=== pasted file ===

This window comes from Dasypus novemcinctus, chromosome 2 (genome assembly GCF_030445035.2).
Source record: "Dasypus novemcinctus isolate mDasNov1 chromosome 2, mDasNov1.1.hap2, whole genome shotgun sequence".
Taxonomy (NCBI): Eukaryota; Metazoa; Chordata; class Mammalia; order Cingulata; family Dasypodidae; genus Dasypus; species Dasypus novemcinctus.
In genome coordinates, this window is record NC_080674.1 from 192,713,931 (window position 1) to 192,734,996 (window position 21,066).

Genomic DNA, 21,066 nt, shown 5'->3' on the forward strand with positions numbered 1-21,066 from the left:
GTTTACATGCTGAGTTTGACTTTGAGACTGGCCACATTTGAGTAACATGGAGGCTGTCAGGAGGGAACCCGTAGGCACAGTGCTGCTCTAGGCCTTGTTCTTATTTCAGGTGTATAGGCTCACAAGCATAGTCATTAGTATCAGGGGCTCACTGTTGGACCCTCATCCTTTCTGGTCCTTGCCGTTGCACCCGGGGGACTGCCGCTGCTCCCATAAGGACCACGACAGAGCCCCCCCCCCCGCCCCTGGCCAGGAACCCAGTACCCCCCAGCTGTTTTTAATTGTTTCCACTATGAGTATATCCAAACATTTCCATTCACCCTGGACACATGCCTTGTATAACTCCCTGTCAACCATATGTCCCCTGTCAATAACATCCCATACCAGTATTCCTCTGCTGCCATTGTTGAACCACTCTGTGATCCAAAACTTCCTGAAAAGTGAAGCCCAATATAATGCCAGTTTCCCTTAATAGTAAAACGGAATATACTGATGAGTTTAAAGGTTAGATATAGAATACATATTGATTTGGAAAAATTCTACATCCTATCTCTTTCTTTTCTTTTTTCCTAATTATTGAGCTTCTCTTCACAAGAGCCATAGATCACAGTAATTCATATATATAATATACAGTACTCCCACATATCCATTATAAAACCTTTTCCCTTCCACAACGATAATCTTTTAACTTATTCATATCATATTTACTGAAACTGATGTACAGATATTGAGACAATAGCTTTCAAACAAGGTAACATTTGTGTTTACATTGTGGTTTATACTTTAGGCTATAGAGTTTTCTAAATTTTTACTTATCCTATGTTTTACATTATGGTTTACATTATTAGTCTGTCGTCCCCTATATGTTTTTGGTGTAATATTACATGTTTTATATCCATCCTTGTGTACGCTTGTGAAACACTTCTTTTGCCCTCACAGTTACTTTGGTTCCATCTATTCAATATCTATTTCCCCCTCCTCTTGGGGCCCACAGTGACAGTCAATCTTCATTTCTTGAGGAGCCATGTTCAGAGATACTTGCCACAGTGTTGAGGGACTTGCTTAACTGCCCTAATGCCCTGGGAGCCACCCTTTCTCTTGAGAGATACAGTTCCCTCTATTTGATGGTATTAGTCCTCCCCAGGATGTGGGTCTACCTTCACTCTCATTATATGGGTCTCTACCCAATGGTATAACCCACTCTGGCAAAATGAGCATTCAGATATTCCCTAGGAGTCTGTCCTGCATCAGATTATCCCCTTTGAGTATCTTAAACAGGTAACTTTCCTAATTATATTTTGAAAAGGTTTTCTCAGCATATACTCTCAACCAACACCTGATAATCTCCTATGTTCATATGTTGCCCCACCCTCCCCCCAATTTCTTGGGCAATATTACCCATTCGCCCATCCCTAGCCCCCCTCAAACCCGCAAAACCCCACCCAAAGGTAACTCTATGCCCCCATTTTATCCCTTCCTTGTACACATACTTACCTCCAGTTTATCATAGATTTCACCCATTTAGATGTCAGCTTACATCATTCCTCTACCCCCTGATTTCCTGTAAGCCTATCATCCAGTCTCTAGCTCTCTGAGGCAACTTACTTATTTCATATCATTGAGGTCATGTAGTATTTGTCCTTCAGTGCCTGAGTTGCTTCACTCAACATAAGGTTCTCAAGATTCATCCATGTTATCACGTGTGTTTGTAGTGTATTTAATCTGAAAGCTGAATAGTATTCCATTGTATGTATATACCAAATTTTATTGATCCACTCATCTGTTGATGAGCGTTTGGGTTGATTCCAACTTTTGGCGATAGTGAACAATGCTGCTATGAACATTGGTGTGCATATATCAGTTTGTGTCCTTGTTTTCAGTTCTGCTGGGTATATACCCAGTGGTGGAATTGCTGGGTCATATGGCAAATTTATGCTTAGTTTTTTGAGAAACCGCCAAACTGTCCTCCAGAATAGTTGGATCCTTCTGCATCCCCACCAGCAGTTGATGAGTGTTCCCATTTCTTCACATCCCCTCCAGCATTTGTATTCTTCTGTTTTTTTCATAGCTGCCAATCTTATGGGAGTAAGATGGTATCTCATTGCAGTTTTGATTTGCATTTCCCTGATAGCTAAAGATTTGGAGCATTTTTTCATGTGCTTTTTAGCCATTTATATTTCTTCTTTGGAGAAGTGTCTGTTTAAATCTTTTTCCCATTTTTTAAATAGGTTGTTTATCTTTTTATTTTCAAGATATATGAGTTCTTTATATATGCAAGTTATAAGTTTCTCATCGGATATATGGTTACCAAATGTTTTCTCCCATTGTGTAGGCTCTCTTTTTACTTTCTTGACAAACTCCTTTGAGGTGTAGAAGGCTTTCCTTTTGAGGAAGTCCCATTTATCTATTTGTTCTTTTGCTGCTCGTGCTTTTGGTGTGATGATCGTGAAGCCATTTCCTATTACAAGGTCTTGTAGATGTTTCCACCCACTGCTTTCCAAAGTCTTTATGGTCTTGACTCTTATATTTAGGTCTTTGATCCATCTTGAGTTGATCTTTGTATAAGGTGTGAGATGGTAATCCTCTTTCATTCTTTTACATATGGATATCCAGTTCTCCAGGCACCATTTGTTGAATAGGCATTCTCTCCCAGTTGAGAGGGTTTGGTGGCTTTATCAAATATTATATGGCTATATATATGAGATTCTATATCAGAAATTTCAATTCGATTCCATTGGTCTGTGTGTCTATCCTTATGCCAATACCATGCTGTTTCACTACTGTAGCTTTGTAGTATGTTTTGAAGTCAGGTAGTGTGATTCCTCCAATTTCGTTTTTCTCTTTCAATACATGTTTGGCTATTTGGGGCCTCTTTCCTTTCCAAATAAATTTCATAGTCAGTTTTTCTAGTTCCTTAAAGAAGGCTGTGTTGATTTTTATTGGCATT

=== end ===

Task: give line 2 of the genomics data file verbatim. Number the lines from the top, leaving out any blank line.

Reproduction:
Source record: "Dasypus novemcinctus isolate mDasNov1 chromosome 2, mDasNov1.1.hap2, whole genome shotgun sequence".